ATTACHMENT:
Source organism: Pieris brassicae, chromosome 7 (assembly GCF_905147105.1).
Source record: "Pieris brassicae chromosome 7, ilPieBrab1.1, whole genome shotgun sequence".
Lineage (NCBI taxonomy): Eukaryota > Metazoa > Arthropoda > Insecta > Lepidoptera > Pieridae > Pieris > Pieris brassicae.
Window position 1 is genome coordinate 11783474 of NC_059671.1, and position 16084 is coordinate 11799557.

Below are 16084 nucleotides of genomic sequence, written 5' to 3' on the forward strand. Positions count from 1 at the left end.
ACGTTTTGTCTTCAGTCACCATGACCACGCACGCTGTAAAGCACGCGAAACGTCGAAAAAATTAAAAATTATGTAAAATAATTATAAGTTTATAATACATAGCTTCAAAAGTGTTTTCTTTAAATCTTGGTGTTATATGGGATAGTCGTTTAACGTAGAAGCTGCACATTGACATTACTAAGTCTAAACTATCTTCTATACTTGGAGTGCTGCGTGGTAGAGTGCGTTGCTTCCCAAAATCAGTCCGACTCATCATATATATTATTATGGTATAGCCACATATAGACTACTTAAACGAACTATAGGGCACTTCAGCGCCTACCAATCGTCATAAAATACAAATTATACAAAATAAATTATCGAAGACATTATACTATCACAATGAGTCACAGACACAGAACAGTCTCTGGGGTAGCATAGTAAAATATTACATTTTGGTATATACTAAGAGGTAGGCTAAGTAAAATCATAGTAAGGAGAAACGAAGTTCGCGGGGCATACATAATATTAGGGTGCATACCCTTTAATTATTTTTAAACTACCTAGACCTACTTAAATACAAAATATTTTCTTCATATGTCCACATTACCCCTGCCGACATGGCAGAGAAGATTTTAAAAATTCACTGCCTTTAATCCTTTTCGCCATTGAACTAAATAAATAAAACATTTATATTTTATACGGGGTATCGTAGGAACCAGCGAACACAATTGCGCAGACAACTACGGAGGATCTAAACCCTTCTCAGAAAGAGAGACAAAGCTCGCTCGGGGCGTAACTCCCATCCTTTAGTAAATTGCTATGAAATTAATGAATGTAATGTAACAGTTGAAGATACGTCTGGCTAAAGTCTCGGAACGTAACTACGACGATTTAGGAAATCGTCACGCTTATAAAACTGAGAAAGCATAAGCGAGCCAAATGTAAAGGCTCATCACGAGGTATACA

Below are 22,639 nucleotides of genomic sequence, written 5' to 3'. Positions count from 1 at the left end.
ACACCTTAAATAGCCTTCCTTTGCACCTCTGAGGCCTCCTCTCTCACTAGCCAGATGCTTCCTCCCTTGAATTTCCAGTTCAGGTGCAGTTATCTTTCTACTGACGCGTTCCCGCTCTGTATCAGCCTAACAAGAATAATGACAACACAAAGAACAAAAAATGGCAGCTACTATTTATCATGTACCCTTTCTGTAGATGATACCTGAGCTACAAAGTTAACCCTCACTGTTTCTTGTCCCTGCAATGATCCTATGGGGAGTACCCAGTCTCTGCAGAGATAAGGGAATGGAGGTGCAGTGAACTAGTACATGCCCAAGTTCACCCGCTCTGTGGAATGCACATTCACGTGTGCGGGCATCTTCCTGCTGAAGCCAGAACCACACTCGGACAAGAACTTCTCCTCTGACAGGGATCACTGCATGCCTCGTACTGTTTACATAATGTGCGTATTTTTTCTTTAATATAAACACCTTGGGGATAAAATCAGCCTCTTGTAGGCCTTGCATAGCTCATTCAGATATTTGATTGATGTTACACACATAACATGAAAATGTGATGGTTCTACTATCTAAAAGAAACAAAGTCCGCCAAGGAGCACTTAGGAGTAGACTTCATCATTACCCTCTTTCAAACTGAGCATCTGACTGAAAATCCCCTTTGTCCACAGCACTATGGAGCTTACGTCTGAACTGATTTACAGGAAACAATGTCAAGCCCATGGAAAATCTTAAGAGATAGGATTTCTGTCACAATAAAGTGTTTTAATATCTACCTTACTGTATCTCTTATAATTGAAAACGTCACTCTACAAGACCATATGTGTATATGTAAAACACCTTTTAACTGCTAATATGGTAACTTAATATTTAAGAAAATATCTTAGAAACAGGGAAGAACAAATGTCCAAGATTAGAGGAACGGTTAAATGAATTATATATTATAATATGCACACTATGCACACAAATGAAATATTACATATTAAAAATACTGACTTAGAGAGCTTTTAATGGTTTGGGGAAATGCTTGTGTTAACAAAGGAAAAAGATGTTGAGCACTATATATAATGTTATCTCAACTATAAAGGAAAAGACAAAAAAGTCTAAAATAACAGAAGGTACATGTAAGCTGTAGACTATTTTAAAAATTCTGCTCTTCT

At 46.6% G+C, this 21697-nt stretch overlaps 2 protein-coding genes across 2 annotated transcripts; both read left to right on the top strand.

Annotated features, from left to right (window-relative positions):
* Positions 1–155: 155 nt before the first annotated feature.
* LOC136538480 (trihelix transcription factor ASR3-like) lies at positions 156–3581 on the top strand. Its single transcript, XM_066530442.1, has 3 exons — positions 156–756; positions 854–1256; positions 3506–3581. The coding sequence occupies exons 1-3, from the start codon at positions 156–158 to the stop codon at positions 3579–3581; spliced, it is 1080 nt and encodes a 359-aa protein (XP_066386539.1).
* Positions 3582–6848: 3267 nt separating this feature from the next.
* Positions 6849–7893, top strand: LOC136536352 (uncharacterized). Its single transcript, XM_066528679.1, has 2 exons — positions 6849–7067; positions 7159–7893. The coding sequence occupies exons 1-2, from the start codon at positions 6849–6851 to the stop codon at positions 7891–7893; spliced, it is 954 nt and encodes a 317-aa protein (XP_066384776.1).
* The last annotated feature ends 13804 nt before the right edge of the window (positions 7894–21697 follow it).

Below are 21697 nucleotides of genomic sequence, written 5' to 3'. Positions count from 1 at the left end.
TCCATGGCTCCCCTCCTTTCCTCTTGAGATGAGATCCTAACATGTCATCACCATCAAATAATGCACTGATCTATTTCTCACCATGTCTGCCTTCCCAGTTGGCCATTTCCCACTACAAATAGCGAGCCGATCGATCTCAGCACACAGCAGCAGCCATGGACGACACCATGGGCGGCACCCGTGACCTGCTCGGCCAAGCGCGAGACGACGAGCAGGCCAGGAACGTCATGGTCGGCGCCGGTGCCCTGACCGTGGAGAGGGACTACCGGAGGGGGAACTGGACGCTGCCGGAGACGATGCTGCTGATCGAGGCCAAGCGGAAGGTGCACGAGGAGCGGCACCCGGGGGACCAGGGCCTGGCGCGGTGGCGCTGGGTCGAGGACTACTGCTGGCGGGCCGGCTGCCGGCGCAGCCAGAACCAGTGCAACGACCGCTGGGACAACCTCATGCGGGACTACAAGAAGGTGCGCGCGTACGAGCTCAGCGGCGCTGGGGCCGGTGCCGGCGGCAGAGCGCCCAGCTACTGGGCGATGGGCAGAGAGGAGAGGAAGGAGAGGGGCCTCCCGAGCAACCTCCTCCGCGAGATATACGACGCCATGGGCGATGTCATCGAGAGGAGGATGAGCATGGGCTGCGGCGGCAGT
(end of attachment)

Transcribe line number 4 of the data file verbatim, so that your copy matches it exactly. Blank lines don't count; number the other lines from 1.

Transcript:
Window position 1 is genome coordinate 11783474 of NC_059671.1, and position 16084 is coordinate 11799557.